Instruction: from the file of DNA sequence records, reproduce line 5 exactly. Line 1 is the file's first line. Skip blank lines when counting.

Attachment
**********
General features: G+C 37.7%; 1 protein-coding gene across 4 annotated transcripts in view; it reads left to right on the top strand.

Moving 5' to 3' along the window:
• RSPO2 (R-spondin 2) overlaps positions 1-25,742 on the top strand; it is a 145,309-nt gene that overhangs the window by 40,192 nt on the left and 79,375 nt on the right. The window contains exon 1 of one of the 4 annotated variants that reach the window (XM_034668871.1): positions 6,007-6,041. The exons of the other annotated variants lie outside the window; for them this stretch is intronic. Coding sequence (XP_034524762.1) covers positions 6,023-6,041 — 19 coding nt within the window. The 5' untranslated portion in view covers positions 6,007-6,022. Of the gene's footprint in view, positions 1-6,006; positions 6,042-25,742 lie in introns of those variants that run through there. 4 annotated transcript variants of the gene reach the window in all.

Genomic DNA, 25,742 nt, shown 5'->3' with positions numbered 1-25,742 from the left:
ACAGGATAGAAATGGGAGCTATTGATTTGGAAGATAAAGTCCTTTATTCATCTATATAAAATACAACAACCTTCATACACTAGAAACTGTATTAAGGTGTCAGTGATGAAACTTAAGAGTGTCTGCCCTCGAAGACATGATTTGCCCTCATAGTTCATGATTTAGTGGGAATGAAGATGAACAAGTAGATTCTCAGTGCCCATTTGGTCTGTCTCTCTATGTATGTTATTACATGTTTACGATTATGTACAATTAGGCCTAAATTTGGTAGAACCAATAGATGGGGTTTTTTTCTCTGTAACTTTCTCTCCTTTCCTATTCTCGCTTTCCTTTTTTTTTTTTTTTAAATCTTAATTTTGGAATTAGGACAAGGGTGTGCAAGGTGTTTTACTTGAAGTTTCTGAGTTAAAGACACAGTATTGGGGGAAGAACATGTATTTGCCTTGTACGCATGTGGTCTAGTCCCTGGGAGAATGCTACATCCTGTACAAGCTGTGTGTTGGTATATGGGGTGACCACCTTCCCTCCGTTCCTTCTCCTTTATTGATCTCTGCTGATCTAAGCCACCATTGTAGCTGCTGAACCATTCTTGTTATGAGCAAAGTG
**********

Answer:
ACAGGATAGAAATGGGAGCTATTGATTTGGAAGATAAAGTCCTTTATTCATCTATATAAAATACAACAACCTTCATACACTAGAAACTGTATTAAGGTGTCAGTGATGAAACTTAAGAGTGTCTGCCCTCGAAGACATGATTTGCCCTCATAGTTCATGATTTAGTGGGAATGAAGATGAACAAGTAGATTCTCAGTGCCCATTTGGTCTGTCTCTCTATGTATGTTATTACATGTTTACGATTATGTACAATTAGGCCTAAATTTGGTAGAACCAATAGATGGGGTTTTTTTCTCTGTAACTTTCTCTCCTTTCCTATTCTCGCTTTCCTTTTTTTTTTTTTTTAAATCTTAATTTTGGAATTAGGACAAGGGTGTGCAAGGTGTTTTACTTGAAGTTTCTGAGTTAAAGACACAGTATTGGGGGAAGAACATGTATTTGCCTTGTACGCATGTGGTCTAGTCCCTGGGAGAATGCTACATCCTGTACAAGCTGTGTGTTGGTATATGGGGTGACCACCTTCCCTCCGTTCCTTCTCCTTTATTGATCTCTGCTGATCTAAGCCACCATTGTAGCTGCTGAACCATTCTTGTTATGAGCAAAGTG